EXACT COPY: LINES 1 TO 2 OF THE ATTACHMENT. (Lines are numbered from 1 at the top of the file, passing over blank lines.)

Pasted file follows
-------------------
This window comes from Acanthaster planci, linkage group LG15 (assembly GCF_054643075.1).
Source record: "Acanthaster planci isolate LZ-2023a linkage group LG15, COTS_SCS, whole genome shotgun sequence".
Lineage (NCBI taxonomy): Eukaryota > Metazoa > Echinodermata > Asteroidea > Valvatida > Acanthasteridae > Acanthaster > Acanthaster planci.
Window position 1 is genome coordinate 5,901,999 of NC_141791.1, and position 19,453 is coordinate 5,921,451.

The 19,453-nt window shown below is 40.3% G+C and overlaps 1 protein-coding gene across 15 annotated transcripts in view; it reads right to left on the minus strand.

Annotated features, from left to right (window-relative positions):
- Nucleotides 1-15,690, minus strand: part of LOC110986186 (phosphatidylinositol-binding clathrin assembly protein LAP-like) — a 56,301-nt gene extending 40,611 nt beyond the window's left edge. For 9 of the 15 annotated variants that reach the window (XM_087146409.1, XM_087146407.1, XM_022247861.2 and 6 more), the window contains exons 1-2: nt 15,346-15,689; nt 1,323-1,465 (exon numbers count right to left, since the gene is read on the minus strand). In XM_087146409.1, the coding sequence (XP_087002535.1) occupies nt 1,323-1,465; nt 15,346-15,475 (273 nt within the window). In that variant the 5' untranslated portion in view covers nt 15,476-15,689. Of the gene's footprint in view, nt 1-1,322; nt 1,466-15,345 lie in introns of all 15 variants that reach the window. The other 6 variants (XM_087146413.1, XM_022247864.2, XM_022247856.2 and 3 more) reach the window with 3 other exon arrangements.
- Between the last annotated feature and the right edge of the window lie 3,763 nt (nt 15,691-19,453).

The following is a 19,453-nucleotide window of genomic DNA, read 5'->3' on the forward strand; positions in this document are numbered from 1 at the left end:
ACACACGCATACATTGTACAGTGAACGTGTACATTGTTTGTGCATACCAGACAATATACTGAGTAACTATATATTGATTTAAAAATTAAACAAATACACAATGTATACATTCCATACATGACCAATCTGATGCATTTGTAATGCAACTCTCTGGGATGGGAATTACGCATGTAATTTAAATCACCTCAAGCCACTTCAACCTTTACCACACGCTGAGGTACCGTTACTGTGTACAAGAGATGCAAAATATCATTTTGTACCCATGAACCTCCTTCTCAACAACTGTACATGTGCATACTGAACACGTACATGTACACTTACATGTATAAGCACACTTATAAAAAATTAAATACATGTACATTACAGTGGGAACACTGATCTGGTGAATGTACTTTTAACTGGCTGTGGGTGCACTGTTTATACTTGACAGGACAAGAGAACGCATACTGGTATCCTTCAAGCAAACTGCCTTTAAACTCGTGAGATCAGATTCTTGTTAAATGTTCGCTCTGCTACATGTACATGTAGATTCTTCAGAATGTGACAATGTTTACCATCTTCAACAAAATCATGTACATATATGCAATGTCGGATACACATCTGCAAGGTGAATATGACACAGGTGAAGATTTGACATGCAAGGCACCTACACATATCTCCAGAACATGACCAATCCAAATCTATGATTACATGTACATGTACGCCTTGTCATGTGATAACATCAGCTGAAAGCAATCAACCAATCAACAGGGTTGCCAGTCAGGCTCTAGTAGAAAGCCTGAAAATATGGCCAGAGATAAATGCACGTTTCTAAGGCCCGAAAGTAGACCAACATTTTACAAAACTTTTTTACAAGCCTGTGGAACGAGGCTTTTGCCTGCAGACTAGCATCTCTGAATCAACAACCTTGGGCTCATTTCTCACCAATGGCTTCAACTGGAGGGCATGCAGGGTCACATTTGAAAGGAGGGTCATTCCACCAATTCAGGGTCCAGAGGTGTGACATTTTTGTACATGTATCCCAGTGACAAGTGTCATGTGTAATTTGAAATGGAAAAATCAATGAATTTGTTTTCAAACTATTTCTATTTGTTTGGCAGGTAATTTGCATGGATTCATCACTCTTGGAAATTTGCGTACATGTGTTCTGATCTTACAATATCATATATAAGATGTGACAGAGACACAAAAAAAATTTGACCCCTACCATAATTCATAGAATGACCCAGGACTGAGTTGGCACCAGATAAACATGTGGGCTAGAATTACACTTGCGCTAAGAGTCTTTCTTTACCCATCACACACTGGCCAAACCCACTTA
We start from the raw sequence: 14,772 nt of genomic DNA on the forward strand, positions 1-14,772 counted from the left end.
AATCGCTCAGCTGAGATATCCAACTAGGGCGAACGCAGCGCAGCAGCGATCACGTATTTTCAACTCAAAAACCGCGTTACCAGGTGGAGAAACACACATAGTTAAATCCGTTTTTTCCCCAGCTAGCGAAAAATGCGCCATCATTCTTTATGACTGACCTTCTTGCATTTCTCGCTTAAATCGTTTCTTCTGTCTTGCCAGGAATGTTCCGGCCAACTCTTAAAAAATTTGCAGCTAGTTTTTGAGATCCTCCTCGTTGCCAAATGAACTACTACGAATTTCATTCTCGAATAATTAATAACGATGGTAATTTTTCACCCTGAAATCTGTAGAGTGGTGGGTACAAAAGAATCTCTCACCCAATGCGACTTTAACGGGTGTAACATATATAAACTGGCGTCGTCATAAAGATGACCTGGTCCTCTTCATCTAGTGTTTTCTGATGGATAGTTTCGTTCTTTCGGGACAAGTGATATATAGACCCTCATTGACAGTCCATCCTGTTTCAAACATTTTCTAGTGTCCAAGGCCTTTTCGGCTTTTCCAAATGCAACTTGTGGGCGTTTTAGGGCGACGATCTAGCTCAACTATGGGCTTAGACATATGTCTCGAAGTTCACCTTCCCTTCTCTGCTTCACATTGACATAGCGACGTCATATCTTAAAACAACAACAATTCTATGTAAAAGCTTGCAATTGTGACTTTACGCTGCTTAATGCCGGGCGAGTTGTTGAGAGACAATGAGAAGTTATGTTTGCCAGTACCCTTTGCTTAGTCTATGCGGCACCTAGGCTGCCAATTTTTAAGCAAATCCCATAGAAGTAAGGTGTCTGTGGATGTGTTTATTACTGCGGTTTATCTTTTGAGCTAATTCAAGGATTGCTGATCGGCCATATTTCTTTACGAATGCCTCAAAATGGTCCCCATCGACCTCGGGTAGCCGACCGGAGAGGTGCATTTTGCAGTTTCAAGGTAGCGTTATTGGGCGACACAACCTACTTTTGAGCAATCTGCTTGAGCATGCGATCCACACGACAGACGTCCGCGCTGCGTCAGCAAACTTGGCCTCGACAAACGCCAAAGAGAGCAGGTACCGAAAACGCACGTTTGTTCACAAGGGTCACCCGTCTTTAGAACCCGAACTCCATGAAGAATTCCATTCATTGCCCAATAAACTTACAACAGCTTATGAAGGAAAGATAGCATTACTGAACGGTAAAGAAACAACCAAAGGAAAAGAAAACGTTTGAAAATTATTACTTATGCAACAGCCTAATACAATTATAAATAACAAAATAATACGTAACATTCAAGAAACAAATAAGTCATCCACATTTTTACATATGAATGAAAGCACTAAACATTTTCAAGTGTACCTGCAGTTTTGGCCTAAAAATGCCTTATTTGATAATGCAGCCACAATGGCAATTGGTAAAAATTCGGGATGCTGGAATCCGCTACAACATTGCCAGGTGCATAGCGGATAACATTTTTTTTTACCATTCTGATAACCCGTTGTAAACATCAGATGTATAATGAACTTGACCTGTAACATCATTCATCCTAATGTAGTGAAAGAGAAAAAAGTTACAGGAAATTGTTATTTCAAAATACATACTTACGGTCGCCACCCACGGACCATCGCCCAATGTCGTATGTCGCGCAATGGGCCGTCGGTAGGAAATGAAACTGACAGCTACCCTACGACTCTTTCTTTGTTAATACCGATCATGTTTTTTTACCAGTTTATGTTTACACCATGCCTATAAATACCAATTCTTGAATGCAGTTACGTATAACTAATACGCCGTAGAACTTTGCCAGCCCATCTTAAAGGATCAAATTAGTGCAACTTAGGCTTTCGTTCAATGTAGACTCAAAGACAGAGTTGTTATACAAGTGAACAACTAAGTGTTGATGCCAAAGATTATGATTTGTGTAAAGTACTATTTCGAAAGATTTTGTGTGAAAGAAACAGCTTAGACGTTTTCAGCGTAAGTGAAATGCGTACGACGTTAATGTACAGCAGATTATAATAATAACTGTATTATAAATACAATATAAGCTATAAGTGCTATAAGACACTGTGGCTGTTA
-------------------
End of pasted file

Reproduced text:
This window comes from Acanthaster planci, linkage group LG15 (assembly GCF_054643075.1).
Source record: "Acanthaster planci isolate LZ-2023a linkage group LG15, COTS_SCS, whole genome shotgun sequence".